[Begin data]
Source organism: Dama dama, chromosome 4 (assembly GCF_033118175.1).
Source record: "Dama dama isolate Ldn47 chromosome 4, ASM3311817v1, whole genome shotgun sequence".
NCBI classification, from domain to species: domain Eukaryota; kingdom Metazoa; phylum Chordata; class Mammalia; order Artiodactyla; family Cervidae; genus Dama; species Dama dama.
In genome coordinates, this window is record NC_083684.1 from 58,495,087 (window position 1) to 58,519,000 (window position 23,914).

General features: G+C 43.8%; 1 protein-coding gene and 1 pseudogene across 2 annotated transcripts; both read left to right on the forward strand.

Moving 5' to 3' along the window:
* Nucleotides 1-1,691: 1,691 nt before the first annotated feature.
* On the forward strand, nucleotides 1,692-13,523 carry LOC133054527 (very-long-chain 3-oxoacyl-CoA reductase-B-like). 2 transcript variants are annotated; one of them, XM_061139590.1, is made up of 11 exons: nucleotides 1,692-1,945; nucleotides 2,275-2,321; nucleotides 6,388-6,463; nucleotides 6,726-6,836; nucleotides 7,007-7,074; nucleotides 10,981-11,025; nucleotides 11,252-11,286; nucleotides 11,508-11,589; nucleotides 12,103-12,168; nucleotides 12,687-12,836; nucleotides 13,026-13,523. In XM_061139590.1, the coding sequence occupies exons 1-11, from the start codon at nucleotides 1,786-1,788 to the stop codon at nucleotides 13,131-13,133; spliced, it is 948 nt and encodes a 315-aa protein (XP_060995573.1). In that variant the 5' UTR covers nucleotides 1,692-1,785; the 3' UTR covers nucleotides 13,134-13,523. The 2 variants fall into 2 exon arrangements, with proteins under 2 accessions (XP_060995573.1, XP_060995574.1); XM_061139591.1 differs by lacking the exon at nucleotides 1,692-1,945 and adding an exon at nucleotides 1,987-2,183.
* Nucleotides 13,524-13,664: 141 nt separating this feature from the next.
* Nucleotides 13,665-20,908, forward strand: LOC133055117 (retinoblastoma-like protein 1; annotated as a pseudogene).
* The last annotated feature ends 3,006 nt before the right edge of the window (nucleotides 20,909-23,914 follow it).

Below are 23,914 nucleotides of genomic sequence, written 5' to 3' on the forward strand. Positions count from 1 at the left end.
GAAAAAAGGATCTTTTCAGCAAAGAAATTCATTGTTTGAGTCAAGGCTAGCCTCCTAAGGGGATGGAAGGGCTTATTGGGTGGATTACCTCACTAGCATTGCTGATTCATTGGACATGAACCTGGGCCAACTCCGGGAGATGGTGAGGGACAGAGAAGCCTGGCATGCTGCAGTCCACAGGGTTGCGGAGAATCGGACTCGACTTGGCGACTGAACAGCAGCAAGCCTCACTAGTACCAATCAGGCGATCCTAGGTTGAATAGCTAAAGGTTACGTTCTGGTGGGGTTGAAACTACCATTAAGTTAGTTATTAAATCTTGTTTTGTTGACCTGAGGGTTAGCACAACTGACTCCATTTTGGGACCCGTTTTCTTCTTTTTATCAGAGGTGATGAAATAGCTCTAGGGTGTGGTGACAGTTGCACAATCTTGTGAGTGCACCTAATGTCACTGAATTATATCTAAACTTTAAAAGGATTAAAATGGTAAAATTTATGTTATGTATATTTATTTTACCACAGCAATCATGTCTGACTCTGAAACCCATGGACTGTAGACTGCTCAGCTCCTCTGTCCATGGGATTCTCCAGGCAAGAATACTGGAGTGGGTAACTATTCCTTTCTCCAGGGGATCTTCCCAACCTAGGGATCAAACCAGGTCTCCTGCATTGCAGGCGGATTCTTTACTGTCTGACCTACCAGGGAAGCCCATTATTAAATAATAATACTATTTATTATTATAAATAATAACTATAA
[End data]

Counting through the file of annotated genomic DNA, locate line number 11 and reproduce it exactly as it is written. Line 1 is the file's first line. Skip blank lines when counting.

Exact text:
* The last annotated feature ends 3,006 nt before the right edge of the window (nucleotides 20,909-23,914 follow it).